Real gross domestic product (GDP) decreased at an annual rate of 1.6 percent in the first quarter of 2022, following an increase of 6.9 percent in the fourth quarter of 2021. The decrease was revised down 0.1 percentage point from the “second” estimate released in May. In the first quarter, there was a resurgence of COVID-19 cases from the Omicron variant and decreases in government pandemic assistance payments. For more details, including source data, see the Technical Note and Federal Recovery Programs and BEA Statistics.
The first quarter decrease in real GDP reflected decreases in exports, federal government spending, inventory investment, and state and local government spending, while imports, which are a subtraction in the calculation of GDP, increased. Business investment and consumer spending increased.
- The decrease in exports reflected a decrease in goods (led by nondurable goods) that was partly offset by an increase in services (led by government goods and services).
- The decrease in federal government spending primarily reflected a decrease in consumption expenditures (led by intermediate goods and services) and defense spending on investment (led by defense equipment).
- The decrease in inventory investment primarily reflected decreases in wholesale trade (led by motor vehicles) as well as the category of mining, utilities, and construction (notably, utilities).
- The increase in imports primarily reflected an increase in goods (led by durable goods).
- The increase in business investment reflected increases in equipment (led by information processing equipment) and intellectual property products (led by software).
- The increase in consumer spending reflected an increase in services (led by housing and utilities and “other” services).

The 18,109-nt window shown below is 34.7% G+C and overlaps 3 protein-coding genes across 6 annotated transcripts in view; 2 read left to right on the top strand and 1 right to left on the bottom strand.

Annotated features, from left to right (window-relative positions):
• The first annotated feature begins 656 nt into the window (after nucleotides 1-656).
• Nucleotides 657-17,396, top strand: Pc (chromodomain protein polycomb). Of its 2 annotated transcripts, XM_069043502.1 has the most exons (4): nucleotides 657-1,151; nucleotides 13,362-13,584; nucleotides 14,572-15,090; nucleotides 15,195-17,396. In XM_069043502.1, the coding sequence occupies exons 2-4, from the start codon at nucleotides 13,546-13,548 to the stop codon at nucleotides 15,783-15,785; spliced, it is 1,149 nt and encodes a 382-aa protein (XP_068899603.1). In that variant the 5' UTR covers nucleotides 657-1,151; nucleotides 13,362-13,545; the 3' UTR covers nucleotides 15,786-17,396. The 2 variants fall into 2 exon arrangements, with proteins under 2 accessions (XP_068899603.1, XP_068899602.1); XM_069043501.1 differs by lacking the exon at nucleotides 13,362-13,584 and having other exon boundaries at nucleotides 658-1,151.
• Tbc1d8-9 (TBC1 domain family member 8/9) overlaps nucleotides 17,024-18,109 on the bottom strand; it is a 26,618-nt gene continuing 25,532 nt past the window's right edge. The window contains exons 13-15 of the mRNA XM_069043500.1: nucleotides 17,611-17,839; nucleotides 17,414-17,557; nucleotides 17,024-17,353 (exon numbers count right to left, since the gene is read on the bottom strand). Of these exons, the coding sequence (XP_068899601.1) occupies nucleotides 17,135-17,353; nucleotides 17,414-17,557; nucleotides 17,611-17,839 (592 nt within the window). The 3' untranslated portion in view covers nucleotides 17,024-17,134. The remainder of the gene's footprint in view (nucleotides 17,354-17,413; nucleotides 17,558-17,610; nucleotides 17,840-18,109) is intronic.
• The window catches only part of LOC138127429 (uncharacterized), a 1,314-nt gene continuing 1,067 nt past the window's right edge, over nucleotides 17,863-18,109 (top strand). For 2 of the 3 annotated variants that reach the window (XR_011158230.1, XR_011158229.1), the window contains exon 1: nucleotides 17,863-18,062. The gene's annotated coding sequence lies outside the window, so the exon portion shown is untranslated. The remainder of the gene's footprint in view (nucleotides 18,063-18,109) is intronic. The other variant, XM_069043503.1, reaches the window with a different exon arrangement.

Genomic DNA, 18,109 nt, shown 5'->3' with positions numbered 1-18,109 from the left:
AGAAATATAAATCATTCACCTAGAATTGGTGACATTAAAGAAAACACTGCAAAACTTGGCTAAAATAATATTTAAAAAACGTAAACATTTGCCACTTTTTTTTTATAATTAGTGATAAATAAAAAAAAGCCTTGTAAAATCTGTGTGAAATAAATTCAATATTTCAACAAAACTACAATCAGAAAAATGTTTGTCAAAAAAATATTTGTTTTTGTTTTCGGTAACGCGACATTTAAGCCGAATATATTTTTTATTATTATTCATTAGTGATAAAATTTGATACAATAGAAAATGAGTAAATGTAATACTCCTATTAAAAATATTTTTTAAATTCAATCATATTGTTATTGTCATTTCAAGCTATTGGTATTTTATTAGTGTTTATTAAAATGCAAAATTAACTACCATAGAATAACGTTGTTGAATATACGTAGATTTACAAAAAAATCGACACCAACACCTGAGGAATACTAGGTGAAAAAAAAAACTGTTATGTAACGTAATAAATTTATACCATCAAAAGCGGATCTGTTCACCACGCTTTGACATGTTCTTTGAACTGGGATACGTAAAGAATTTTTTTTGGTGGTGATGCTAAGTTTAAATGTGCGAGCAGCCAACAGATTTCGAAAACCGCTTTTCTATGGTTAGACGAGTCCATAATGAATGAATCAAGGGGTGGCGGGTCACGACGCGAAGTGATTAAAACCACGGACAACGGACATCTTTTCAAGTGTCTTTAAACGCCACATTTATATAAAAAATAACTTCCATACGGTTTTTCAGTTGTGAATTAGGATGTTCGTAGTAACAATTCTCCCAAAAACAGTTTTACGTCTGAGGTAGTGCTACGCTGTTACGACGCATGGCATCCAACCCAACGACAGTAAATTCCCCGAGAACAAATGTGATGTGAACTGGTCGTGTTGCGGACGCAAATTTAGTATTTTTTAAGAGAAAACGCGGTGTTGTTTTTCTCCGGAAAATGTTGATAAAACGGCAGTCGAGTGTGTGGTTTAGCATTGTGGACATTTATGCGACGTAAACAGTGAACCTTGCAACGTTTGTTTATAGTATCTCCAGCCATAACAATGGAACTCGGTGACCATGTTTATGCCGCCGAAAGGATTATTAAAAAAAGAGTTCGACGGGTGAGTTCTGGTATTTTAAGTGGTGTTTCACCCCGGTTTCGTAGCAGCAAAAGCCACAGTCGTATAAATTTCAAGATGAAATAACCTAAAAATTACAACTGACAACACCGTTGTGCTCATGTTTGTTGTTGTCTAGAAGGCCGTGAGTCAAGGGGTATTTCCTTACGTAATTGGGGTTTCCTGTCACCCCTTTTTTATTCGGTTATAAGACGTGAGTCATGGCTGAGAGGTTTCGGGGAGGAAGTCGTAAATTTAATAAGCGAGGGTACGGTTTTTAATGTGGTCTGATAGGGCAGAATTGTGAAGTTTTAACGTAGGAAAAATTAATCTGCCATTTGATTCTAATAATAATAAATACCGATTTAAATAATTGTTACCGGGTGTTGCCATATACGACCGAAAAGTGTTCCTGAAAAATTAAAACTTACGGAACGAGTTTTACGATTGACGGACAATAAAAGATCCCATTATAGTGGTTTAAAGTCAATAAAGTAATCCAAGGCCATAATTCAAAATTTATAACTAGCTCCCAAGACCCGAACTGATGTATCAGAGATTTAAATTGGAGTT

Updates to GDP
The update primarily reflects a downward revision to consumer spending that was partly offset by an upward revision to inventory investment.
Personal income and saving
Real disposable personal income (DPI)— personal income adjusted for taxes and inflation—decreased7.8 percent (revised) in the first quarter after decreasing 4.5 percent in the fourth quarter of 2021.
The decrease in current-dollar DPI primarily reflected an increase in personal current taxes and a decrease in government social benefits that were partly offset by an increase in compensation. Personal saving as a percentage of DPI was 5.6 percent (revised) in the first quarter, compared with 7.9 percent in the fourth quarter of 2021.
Corporate profits from current production
Profits decreased 2.2 percent (revised) in the first quarter, after increasing 0.7 percent at a quarterly rate in the fourth quarter.
- Profits of domestic nonfinancial corporations decreased 0.3 percent (revised) after increasing 0.3 percent.
- Profits of domestic financial corporations decreased 9.3 percent (revised) after decreasing 0.2 percent.
- Profits from the rest of the world decreased 1.5 percent (revised) after increasing 3.3 percent.
Corporate profits increased 12.6 percent (revised) in the first quarter from one year ago.
Prices of goods and services purchased by U.S. residents, the gross domestic purchases price index, increased 8.0 percent (revised) in the first quarter after increasing 7.0 percent in the fourth quarter. Energy prices increased 43.2 percent (revised) and food prices increased 11.2 percent (revised) in the first quarter. Excluding food and energy, prices increased 6.9 percent (revised) in the first quarter after increasing 6.2 percent in the fourth quarter.
Gross domestic product by industry
Today’s release includes estimates of GDP by industry, or value added—a measure of an industry’s contribution to GDP. Private goods-producing industries decreased6.9 percent, private services producing industries decreased0.8 percent, and government increased 2.0 percent. Overall, 9 of 22 industry groups contributed to the first-quarter decline in real GDP.
- The decrease in private goods-producing industries primarily reflected a decrease in nondurable goods manufacturing (led by petroleum and coal products) and mining.
- The decrease in private services-producing industries primarily reflected decreases in retail trade as well as finance and insurance. These decreases were partly offset by an increase in real estate and rental and leasing.
- The increase in government reflected an increase in state and local government that was partly offset by a decrease in federal government.
For more information, read the full release.